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Surprise in Chess

CADOGAN CHESS SERIES

Other titles for the improving player available from Cadogan include:

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Mikhail Tal Alexei Shirov

Improve Your Chess Now Sokolov's Best Games


Jonathan Tisdall Ivan Sokolov

Lessons in Chess The Final Countdown


Garry Kasparov and the Kasparov Willem Hajenius & Herrnan Van
Chess Academy Riemsdijk

Winning in the Opening Vasily Smyslov: Endgame Virtuoso


John Walker Vasily Smyslov

The Art of Chess Analysis Practical Opening Tips


Jan Timman Edmar Mednis

Basic Chess Openings Practical Endgame Tips


Gabor Kallai Edmar Mednis

More Basic Chess Openings Danger in Chess


Gabor Kallai Amatzia Avni

The Genius of Paul Morphy Creative Chess: Expanded Edition


Chris Ward Amatzia Avni

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Surprise in Chess
Amatzia Avni

With contributions from Eran Liss, Gad Rechlis,


Ronen Har-Zvi, Artur Kogan, llan Manor and Ram Soffer

CADOGAN
mMw
Copyright Q 1998 Amatzia Avni

First published 1998 by Cadogan Books plc, 27-29 Berwick St.,


London W 1V 3RF

Distributed in North America by The Globe Pequot Press,


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A CIP catalogue record for this book is available from the British
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ISBN 1 85744 210 5

Edited by Graharn Burgess and typeset by Petra Nunn for


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Printed in Great Britain by BPC Wheatonr Ltd,Exater


Contents

Symbols
Introduction

Surprise in Chess
The Theory of Surprise
The Five Faces of Surprise in Chess
Special Cases of Chess Surprise
More About Surprise in Chess
The Way Players Experience Surprise
Summary
Assorted Surprises

Solutions
Index of Players and Composers
Symbols

check
double check
checkmate
a very strong move; a fantastic move
a strong move
an interesting or speculative move, worth trying
a dubious move, for theoretical or practical reasons
a bad move; a weak move
a horrible move; a blunder
White wins
drawn game
Black wins
Championship
nth match game
see diagram 56 (etc.)

Acknowledgements
Many thanks to Raaphy Persitz, whose sharp and focused think-
ing helped in making the text clearer; to Eran Liss, Gad
Rechlis, Ronen Har-Zvi, Artur Kogan, Ilan Manor and Ram
Soffer, for their contributions; and to my wife and children,
Naama, Yuval, Ohad and Yael, for being there.

Amatzia Avni
Rarnat-Ilan, Israel
October 1997
Introduction
Twenty years ago, while browsing
through an old issue of Schach Echo,
my eyes rested upon a certain study. I
set up the diagrammed position on
my board and played over the moves.
Somewhere along the line I was star-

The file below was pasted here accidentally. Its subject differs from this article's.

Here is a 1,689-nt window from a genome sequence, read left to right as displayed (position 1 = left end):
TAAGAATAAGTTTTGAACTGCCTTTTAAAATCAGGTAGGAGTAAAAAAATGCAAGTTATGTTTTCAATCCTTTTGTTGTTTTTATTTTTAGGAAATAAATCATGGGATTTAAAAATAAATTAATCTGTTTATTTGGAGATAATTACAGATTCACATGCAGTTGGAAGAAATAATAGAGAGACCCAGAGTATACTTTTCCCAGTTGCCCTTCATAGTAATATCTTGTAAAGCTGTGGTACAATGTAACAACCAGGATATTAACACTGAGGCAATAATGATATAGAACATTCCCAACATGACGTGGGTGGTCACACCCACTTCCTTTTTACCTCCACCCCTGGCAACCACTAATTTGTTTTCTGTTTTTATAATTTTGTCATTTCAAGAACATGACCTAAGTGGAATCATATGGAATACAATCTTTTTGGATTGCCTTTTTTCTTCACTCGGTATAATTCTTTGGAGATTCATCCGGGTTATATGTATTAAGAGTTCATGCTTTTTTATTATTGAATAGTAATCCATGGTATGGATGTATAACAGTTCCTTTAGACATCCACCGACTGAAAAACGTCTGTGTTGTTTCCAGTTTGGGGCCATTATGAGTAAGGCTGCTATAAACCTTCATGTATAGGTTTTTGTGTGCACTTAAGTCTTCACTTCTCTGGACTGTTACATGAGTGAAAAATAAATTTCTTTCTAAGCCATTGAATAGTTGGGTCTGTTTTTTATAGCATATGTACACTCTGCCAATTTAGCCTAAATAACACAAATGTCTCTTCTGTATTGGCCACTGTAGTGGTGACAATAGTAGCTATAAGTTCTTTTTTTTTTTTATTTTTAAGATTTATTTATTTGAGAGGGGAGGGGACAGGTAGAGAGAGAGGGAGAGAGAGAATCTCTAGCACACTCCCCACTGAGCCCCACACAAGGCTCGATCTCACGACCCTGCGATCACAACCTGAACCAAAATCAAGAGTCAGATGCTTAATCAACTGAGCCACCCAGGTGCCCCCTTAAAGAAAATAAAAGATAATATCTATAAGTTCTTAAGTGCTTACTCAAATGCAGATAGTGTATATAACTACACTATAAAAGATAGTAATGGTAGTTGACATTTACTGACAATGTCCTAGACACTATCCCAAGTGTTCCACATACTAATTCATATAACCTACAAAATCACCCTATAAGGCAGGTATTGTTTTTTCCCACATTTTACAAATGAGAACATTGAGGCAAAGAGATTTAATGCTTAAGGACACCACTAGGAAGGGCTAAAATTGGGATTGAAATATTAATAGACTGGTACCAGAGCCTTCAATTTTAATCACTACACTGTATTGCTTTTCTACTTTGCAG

tled; the solution contained a bril-
liant combination, with a rare and
unique concept behind it.
The composer of that piece was
an Austrian named Helmuth Sten-
iczka. I started to search for more
studies by him. His total output was H. Steniczka
modest, but contained some mag- Commended, Schach-Echo, 1958
nificent works that filled me with White to play and win
elation.
At the time, Steniczka was not re-
garded as a leading study composer
(although in his later years his excel-
lence was internationally recog-
nized). I could not but wonder what
had caught my attention in his stud-
ies.
1 Af5+!
1 Eb8? &xe7 2 &b5 Xxg6 draws.
l...&XfS
Or l ...&f7 2 Pb8! Pc5 3 Pxb5!
Pxb5 4 Ad7 winning.
2 Xb8
2 Ef8+? Pf6 draws.
2..9f61 4 Xf5!!
A smart defence; 2...Xe6 3 &b5+ An astounding point. The rook is
87f6 succumbs to 4 Xb6! 87xe7 5 captured with check, but meanwhile
Xxe6+ h e 6 6 87e4, etc. White improves his king position.
8 Surprise in Chess

4...Rxf5+ =c4 White loses. Instead, the big


The pawn ending after 4...&xe7 5 surprise is:
Pxf6 &xf6 6 &f4 is also lost. 3 A c ~!!*g3
5 &g4 h e 7 6 h f 5 3...Xf6 4 kd6+!.
White wins. 4 Ad6
A reciprocal zugzwang. Strangely,
Black cannot take advantage of the
move; quite the contrary in fact!
4..&d4 5 &eS! Xb4 6 b e 1 Xbl+
7 &l
Draw.

From a study by H. Steniczka,


2nd prize, Issenger Tourney 1966
White to play and win

From a study by H. Steniczka,


2nd prize, 2nd Rubinstein
Memorial Tourney, 1972
White to play and draw

The start position appears to be


resignable, as White is about to suf-
fer heavy material losses.
l QgS!
What's this?
l...PxgS+
On l...hxg5, 2 Rh5 eliminates
The obvious follow-up seems to Black's last pawn: 2...$?g3 3 &f6
be 3 Ad6, but after 3...$?g3 4 Ac7 W 4 4 e3+ with a draw.
Introduction 9

H. Steniczka, 4th prize,


Schach 1991-2
4 e4 White to play and win
White's stalemate idea is clear
enough; what is really incredible, is 3 Ed3!! dl* (8)
that Black cannot win with a rook
and bishop vs pawn.
4...s$g3
8
Or 4...9f6 5 &g5, again leading a
W
drawn rook vs pawn ending.
5 exf5 P a 6 6 &g5 &f3 7 f6 &e4
8 f7
With a draw.

See diagram 7.
1&f6 Eb7!
White was threatening 2 Xxh7#,
1
and was ready to counter l ...h6 with
2 Pc5+! dxc5 3 Pd5#, and 1...&h6? 4 gbl!!
with 2 Pcc7. ...and White wins.
2 Xxb7 h 6 Black can only choose the mating